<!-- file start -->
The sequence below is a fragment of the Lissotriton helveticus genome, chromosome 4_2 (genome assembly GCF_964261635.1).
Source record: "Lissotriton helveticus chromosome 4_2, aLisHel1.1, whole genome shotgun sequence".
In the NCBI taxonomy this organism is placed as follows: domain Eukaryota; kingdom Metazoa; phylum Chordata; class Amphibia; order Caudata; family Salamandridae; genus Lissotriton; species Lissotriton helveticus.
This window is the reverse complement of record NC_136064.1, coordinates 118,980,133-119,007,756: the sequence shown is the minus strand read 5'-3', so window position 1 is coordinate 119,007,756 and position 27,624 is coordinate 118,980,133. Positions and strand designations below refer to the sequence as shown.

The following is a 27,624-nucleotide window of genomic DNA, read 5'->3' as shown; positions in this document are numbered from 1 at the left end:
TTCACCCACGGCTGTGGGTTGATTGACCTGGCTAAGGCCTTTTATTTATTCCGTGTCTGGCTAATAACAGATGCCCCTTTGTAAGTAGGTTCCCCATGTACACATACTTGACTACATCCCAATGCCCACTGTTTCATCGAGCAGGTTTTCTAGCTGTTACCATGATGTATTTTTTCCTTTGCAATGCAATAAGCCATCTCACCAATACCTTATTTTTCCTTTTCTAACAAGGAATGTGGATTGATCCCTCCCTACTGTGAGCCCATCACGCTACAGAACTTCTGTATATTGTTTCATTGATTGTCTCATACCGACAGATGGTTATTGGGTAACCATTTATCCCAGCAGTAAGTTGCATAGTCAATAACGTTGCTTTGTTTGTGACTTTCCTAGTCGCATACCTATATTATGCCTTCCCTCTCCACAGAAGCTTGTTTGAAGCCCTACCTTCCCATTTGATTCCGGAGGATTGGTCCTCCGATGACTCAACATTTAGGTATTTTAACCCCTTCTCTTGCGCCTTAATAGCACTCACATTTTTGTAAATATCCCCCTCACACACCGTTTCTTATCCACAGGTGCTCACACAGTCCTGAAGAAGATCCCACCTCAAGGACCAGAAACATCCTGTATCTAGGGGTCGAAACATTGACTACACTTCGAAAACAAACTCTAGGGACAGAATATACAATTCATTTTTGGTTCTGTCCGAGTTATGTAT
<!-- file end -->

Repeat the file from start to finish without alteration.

The sequence below is a fragment of the Lissotriton helveticus genome, chromosome 4_2 (genome assembly GCF_964261635.1).
Source record: "Lissotriton helveticus chromosome 4_2, aLisHel1.1, whole genome shotgun sequence".
In the NCBI taxonomy this organism is placed as follows: domain Eukaryota; kingdom Metazoa; phylum Chordata; class Amphibia; order Caudata; family Salamandridae; genus Lissotriton; species Lissotriton helveticus.
This window is the reverse complement of record NC_136064.1, coordinates 118,980,133-119,007,756: the sequence shown is the minus strand read 5'-3', so window position 1 is coordinate 119,007,756 and position 27,624 is coordinate 118,980,133. Positions and strand designations below refer to the sequence as shown.

The following is a 27,624-nucleotide window of genomic DNA, read 5'->3' as shown; positions in this document are numbered from 1 at the left end:
TTCACCCACGGCTGTGGGTTGATTGACCTGGCTAAGGCCTTTTATTTATTCCGTGTCTGGCTAATAACAGATGCCCCTTTGTAAGTAGGTTCCCCATGTACACATACTTGACTACATCCCAATGCCCACTGTTTCATCGAGCAGGTTTTCTAGCTGTTACCATGATGTATTTTTTCCTTTGCAATGCAATAAGCCATCTCACCAATACCTTATTTTTCCTTTTCTAACAAGGAATGTGGATTGATCCCTCCCTACTGTGAGCCCATCACGCTACAGAACTTCTGTATATTGTTTCATTGATTGTCTCATACCGACAGATGGTTATTGGGTAACCATTTATCCCAGCAGTAAGTTGCATAGTCAATAACGTTGCTTTGTTTGTGACTTTCCTAGTCGCATACCTATATTATGCCTTCCCTCTCCACAGAAGCTTGTTTGAAGCCCTACCTTCCCATTTGATTCCGGAGGATTGGTCCTCCGATGACTCAACATTTAGGTATTTTAACCCCTTCTCTTGCGCCTTAATAGCACTCACATTTTTGTAAATATCCCCCTCACACACCGTTTCTTATCCACAGGTGCTCACACAGTCCTGAAGAAGATCCCACCTCAAGGACCAGAAACATCCTGTATCTAGGGGTCGAAACATTGACTACACTTCGAAAACAAACTCTAGGGACAGAATATACAATTCATTTTTGGTTCTGTCCGAGTTATGTAT